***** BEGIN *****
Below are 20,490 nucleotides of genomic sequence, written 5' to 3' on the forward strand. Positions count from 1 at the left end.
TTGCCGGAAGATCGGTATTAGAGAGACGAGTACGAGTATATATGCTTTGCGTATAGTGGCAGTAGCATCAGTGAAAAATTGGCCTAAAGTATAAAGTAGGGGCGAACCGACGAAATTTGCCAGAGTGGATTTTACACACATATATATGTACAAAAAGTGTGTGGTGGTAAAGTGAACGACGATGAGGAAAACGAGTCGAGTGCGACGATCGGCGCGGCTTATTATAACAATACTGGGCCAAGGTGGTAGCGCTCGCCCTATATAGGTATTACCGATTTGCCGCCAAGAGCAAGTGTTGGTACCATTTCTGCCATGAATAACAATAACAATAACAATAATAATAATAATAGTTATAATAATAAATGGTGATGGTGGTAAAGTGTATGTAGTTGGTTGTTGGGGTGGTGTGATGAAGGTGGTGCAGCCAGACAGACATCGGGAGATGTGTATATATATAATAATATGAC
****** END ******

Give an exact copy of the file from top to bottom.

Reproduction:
Below are 20,490 nucleotides of genomic sequence, written 5' to 3' on the forward strand. Positions count from 1 at the left end.
TTGCCGGAAGATCGGTATTAGAGAGACGAGTACGAGTATATATGCTTTGCGTATAGTGGCAGTAGCATCAGTGAAAAATTGGCCTAAAGTATAAAGTAGGGGCGAACCGACGAAATTTGCCAGAGTGGATTTTACACACATATATATGTACAAAAAGTGTGTGGTGGTAAAGTGAACGACGATGAGGAAAACGAGTCGAGTGCGACGATCGGCGCGGCTTATTATAACAATACTGGGCCAAGGTGGTAGCGCTCGCCCTATATAGGTATTACCGATTTGCCGCCAAGAGCAAGTGTTGGTACCATTTCTGCCATGAATAACAATAACAATAACAATAATAATAATAATAGTTATAATAATAAATGGTGATGGTGGTAAAGTGTATGTAGTTGGTTGTTGGGGTGGTGTGATGAAGGTGGTGCAGCCAGACAGACATCGGGAGATGTGTATATATATAATAATATGAC